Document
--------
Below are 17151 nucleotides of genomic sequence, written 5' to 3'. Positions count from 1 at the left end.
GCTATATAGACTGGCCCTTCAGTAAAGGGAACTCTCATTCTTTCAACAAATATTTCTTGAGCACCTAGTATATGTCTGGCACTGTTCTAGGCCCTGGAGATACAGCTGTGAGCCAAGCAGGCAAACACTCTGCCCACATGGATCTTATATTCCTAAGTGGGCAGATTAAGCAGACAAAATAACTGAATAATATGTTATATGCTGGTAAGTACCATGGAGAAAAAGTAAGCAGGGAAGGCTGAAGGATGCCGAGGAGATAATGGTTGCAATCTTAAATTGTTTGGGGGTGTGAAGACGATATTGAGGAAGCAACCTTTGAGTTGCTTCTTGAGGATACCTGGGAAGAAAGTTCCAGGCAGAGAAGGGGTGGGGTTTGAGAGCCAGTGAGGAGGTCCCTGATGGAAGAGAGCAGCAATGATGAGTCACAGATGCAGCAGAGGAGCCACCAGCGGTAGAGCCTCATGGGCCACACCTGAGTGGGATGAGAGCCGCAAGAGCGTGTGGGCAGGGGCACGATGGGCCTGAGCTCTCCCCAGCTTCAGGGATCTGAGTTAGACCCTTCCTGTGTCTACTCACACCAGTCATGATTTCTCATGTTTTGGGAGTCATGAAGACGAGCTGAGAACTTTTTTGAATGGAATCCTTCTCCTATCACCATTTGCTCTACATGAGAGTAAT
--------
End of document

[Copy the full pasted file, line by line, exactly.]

Below are 17151 nucleotides of genomic sequence, written 5' to 3'. Positions count from 1 at the left end.
GCTATATAGACTGGCCCTTCAGTAAAGGGAACTCTCATTCTTTCAACAAATATTTCTTGAGCACCTAGTATATGTCTGGCACTGTTCTAGGCCCTGGAGATACAGCTGTGAGCCAAGCAGGCAAACACTCTGCCCACATGGATCTTATATTCCTAAGTGGGCAGATTAAGCAGACAAAATAACTGAATAATATGTTATATGCTGGTAAGTACCATGGAGAAAAAGTAAGCAGGGAAGGCTGAAGGATGCCGAGGAGATAATGGTTGCAATCTTAAATTGTTTGGGGGTGTGAAGACGATATTGAGGAAGCAACCTTTGAGTTGCTTCTTGAGGATACCTGGGAAGAAAGTTCCAGGCAGAGAAGGGGTGGGGTTTGAGAGCCAGTGAGGAGGTCCCTGATGGAAGAGAGCAGCAATGATGAGTCACAGATGCAGCAGAGGAGCCACCAGCGGTAGAGCCTCATGGGCCACACCTGAGTGGGATGAGAGCCGCAAGAGCGTGTGGGCAGGGGCACGATGGGCCTGAGCTCTCCCCAGCTTCAGGGATCTGAGTTAGACCCTTCCTGTGTCTACTCACACCAGTCATGATTTCTCATGTTTTGGGAGTCATGAAGACGAGCTGAGAACTTTTTTGAATGGAATCCTTCTCCTATCACCATTTGCTCTACATGAGAGTAAT